Indiana University Research & Creative Activity

Mind/Brain

Volume 30 Number 2
Spring 2008

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Douglas Hofstadter
Douglas Hofstadter
Photo courtesy Indiana University

book jacket

The Elusive Apple of My 'I'

by Douglas Hofstadter

Douglas Hofstadter is Distinguished Professor of Cognitive Science and Computer Science at Indiana University Bloomington. A mathematician and physicist, Hofstadter's first book, Gödel, Escher, Bach: an Eternal Golden Braid, won the Pulitzer Prize and American Book Award in 1980. For decades, Hofstadter has been one of the world's most creative and innovative pioneers in the exploration of consciousness. The following excerpts are taken from Chapter 13 in Hofstadter's ninth and newest book, I Am a Strange Loop. (Copyright © 2007. Reprinted by arrangement with Basic Books (www.basicbooks.com), a member of the Perseus Books Group. All rights reserved.)

The Patterns that Constitute Experience

By our deepest nature, we humans float in a world of familiar and comfortable but quite impossible-to-define abstract patterns, such as: "fast food" and "clamato juice", "tackiness" and "wackiness", "Christmas bonuses" and "customer service departments", "wild goose chases" and "loose cannons", "crackpots" and "feet of clay", "slam dunks" and "bottom lines", "lip service" and "elbow grease", "dirty tricks" and "doggie bags", "solo recitals" and "sleazeballs", "sour grapes" and "soap operas", "feedback" and "fair play", "goals" and "lies", "dreads" and "dreams", "she" and "he"--and last but not least, "you" and "I".

Although I've put each of the above items in quotation marks, I am not talking about the written words. Nor am I talking about the observable phenomena in the world that these expressions "point to". I am talking about the concepts in my mind and your mind that these terms designate, or, to revert to an earlier term, about the corresponding symbols in our respective brains.

With my hopefully amusing little list (which I pared down from a much longer one), I am trying to get across the flavor of most adults' daily mental reality--the bread-and-butter sorts of symbols that are likely to be awakened from dormancy in one's brain as one goes about one's routines, talking with friends and colleagues, sitting at a traffic light, listening to radio programs, flipping through magazines in a dentist's waiting room, and so on. My list is a random walk through an everyday kind of mental space, drawn up in order to give a feel for the phenomena in which we place the most stock and in which we most profoundly believe (sour grapes and wild goose chases being quite real to most of us), as opposed to the forbidding and inaccessible level of quarks and gluons, or the only slightly more accessible level of genes and ribosomes and transfer RNA--levels of "reality" to which we may pay lip service but which very few of us ever think about or talk about.

And yet, for all its supposed reality, my list is pervaded by vague, blurry, unbelievably elusive abstractions. Can you imagine trying to define any of its items precisely? What on earth is the quality known as "tackiness"? Can you teach it to your kids? And please give me a pattern-recognition algorithm that will infallibly detect sleazeballs!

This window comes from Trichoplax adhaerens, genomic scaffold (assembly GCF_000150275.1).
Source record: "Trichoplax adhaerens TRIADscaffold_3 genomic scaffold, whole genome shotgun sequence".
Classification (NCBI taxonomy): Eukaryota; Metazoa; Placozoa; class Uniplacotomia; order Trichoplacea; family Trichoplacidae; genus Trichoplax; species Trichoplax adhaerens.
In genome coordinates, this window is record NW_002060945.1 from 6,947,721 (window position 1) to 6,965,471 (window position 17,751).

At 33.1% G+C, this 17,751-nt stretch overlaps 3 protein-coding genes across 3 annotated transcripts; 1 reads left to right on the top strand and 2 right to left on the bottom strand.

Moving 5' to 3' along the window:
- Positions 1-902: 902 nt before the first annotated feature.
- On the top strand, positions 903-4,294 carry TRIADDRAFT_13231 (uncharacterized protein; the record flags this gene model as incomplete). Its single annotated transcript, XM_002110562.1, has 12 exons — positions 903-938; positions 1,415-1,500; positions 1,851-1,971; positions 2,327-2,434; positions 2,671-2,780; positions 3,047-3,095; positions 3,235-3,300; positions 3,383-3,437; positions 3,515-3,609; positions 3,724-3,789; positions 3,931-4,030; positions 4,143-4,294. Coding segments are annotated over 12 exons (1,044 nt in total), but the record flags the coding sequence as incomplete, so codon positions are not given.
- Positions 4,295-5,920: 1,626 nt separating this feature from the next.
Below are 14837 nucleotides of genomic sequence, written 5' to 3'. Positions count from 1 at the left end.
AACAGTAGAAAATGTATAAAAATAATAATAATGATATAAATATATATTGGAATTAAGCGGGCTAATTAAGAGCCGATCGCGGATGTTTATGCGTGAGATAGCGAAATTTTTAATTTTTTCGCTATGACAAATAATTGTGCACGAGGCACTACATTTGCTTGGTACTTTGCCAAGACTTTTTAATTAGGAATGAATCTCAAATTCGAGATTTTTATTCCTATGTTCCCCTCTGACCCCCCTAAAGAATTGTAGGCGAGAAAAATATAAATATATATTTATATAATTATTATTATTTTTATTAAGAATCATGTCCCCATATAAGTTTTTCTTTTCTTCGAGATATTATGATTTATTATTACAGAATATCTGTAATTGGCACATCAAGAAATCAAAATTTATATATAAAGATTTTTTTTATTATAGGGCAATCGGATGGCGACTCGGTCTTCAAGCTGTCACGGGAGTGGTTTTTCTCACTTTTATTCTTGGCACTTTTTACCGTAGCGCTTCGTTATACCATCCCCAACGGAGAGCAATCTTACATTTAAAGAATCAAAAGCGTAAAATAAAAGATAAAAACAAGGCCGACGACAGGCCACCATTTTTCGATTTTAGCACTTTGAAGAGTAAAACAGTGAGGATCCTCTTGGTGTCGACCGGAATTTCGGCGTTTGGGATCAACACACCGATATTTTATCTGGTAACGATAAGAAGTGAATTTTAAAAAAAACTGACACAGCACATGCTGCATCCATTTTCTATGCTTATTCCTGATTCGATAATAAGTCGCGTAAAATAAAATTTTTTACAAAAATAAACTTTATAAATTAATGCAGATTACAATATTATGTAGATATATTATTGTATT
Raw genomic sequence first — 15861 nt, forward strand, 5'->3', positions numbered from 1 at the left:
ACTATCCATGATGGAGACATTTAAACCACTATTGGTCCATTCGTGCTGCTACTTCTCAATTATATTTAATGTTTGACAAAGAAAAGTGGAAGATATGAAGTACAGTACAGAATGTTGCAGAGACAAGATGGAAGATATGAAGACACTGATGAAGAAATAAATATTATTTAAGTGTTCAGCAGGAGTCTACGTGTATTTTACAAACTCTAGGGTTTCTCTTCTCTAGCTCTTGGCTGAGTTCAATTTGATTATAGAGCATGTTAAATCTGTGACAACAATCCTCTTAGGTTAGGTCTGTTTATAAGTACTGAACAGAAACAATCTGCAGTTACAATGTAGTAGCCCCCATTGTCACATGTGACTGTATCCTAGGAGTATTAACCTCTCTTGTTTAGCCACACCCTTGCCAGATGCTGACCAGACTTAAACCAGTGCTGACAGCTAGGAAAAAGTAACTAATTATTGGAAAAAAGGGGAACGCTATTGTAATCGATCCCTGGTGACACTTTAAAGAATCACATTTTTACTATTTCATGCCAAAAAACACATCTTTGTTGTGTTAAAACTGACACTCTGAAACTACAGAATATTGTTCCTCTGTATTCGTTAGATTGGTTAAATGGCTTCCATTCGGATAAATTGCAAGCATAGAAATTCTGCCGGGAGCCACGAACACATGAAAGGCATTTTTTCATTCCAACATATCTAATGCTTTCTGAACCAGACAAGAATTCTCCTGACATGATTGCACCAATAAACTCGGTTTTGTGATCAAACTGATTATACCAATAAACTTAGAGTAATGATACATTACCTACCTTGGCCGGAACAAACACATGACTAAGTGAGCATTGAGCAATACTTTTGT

. . .

A Pearl Necklace I Am Not

To begin with, for each of us, the strange loop of our unique "I" –ness resides inside our own brain. There is thus one such loop lurking inside the cranium of each normal human being.

Actually, I take that back, since, in Chapter 15, I will raise this number rather drastically. Nonetheless, saying that there is just one is a good approximation to start with.

When I refer to "a strange loop inside a brain", do I have in mind a physical structure--some kind of palpable closed curve, perhaps a circuit made out of many neurons strung end-to-end? Could this neural loop be neatly excised in a brain operation and laid out on a table, like a delicate pearl necklace, for all to see? And would the person whose brain had thus been "delooped" thereby become an unconscious zombie?

Needless to say, that's hardly what I have in mind. The strange loop making up an "I" is no more a pinpointable, extractable physical object than an audio feedback loop is a tangible object possessing a mass and a diameter. Such a loop may exist "inside" an auditorium, but the fact that it is physically localized doesn't mean that one can pick it up and heft it, let alone measure such things as its temperature and thickness! An "I" loop, like an audio feedback loop, is an abstraction--but an abstraction that seems immensely real, almost physically palpable, to beings like us.

. . .

The Supposed Selves of Robot Vehicles

I was most impressed when I read about "Stanley", a robot vehicle developed at the Stanford Artificial Intelligence Laboratory that not too long ago drove all by itself across the Nevada desert, relying just on its laser rangefinders, its television camera, and GPS navigation. I could not help asking myself, "How much of an ‘I' does Stanley have?"